Does the Witch Hunt to Rename Monuments Signal a Narrow Education?

Annie Holmquist | May 30, 2017

Does the Witch Hunt to Rename Monuments Signal a Narrow Education?

In case you haven’t noticed, there’s been a popular trend to rename various geographical and manmade landmarks. The renaming attempts often revolve around issues of racism, particularly in relation to whether an individual was pro-slavery.

The latest incident in this line of renaming attempts occurred at a high school in Madison, Wisconsin. As local publication The Capital Times explains, the school is named for America’s fourth president and one of the nation’s founding fathers, James Madison. And therein lies the trouble; for Madison, like many of the nation’s founders, owned slaves.

This fact brought a great deal of consternation to Mya Berry, a student of the school who happens to be of African American descent. Berry began a petition to change the school name, “citing the need to create a more inclusive environment for African-American students.”

Cases like these are hardly unique today. What’s interesting about this incident, however, is the process through which it came about. According to The Capital Times:

“Berry said she was inspired to start the petition after watching a documentary about the history of enslavement. Currently, she is enrolled in a social justice class where her teacher asked students to consider the type of change they want to make in the world.

‘This is my social change,’ she said.”

Let’s start by giving credit where it’s due: it’s exemplary that schools like the one Berry attends are trying to teach their students to make a difference in the world. But in aiming for this goal, have schools failed to give their students the tools to actually do so in a sensible, rational way?

Take, for example, the instruction which inspired Berry to petition for a name change for the school. One of these points of instruction was a course on social justice. As has been noted in the past, social justice curriculum is becoming prominent in schools and often conditions students “to see the world through the lens of race, to adopt the mantras of certain radical groups, and to become activists.” Such a viewpoint is clearly one-sided and seems to provide indoctrination rather than instruction in reaching an informed decision.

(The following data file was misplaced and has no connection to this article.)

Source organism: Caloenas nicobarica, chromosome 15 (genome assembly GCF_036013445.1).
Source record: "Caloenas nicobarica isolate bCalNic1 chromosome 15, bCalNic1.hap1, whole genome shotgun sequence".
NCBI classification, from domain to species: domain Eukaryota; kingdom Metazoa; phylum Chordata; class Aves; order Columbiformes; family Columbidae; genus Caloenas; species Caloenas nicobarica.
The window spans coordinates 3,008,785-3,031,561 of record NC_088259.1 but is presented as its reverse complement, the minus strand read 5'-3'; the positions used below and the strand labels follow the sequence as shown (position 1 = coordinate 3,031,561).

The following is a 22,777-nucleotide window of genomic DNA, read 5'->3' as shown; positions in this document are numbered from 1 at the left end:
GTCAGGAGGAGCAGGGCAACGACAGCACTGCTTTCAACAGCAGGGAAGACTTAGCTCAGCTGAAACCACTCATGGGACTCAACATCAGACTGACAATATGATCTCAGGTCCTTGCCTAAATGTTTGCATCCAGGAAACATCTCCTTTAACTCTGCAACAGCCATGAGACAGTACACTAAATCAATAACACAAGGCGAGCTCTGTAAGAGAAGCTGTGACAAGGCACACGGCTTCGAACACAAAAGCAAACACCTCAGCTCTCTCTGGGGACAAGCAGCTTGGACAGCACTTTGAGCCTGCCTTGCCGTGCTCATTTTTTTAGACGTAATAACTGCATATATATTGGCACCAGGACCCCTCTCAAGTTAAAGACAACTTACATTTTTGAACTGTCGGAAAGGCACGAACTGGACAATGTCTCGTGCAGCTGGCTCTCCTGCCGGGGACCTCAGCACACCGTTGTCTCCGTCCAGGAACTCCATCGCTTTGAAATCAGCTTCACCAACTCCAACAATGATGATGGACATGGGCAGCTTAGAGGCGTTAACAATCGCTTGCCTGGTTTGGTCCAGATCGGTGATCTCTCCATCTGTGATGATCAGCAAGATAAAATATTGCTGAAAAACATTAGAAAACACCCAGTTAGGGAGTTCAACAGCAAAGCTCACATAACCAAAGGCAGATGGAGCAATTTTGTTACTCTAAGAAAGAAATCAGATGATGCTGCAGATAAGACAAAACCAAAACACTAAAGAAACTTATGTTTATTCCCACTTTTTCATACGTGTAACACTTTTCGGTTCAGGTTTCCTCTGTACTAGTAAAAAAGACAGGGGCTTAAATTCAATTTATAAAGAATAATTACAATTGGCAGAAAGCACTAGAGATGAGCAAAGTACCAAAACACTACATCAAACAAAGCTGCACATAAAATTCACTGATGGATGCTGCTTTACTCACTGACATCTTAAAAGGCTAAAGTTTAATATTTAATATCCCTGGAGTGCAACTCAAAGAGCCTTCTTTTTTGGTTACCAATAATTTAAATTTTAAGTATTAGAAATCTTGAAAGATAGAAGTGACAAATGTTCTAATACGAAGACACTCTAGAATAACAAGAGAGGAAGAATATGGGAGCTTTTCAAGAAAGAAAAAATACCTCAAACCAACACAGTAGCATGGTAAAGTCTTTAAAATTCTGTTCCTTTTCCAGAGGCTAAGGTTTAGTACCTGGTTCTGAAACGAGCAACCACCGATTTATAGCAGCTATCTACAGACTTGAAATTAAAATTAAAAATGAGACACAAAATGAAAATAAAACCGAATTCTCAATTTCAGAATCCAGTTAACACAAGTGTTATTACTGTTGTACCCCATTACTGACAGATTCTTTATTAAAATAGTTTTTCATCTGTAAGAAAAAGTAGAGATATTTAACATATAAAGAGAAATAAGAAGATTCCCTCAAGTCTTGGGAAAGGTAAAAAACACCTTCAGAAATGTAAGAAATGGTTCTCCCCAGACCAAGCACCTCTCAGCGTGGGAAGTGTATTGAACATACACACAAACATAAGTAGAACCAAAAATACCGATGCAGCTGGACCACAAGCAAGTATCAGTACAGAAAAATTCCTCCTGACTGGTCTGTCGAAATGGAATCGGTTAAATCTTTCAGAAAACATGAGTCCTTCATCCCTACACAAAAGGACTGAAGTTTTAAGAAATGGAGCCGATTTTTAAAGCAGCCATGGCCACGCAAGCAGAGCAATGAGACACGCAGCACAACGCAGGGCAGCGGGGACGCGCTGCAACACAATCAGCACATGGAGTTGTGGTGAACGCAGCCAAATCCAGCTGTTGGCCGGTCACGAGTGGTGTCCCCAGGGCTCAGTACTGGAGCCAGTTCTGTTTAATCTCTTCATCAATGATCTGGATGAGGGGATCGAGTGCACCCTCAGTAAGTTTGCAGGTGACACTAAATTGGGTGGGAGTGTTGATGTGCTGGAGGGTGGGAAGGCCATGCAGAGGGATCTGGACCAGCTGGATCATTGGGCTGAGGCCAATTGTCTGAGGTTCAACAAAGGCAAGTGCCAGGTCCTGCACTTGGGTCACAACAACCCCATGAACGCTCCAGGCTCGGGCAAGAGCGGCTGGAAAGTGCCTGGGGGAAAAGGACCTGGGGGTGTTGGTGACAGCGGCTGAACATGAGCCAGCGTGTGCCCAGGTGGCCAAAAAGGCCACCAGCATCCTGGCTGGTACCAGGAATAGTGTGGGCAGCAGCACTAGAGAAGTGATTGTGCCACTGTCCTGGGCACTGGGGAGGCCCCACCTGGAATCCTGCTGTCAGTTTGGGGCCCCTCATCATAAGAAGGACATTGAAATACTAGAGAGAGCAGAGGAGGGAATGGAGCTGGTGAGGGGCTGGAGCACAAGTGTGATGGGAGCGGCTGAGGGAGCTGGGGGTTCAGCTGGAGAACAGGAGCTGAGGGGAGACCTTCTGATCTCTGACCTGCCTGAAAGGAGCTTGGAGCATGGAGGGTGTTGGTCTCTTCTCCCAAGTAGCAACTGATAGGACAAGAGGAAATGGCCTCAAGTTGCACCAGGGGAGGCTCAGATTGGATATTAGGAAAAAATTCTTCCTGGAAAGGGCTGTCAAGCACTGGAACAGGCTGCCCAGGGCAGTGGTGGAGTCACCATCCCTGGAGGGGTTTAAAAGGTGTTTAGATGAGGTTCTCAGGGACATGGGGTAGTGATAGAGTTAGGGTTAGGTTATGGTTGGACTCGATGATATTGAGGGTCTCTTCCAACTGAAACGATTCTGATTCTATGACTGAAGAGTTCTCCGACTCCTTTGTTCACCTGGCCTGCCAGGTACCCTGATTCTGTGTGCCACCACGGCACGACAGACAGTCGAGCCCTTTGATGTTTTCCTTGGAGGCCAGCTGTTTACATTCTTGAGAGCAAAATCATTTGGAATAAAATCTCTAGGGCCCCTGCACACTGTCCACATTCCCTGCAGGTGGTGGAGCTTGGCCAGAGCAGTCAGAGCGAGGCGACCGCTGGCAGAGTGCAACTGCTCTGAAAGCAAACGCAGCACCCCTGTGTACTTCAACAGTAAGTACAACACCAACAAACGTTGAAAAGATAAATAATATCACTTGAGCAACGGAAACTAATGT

The second factor which influenced Berry’s advocacy was a documentary on slavery. Such a topic is a worthy one; however, it is only a small, specialized area of history. According to the Nation’s Report Card, only 12 percent of American high school students are proficient in this subject. Clearly, America’s schools are not very effective at passing on a broad, well-balanced view of our nation’s past.

This is important, particularly considering that Madison himself wrestled with the idea of slavery. As a collection of quotes from George Mason University indicates, Madison, like many other founders, saw major problems with the practice and spent a decent amount of time pondering and debating various ways to abolish it. By focusing on specialized, selective glimpses of history, are students receiving a one-sided, inaccurate overview of the past, and actually being encouraged to condemn and forget those who made significant contributions to the anti-slavery argument?

If we want students who will make a positive difference in society, perhaps it’s time we stopped schooling them in such narrow, specialized subject matter.

Image Credit: George G. Milford bit.ly/1p2b8Ke



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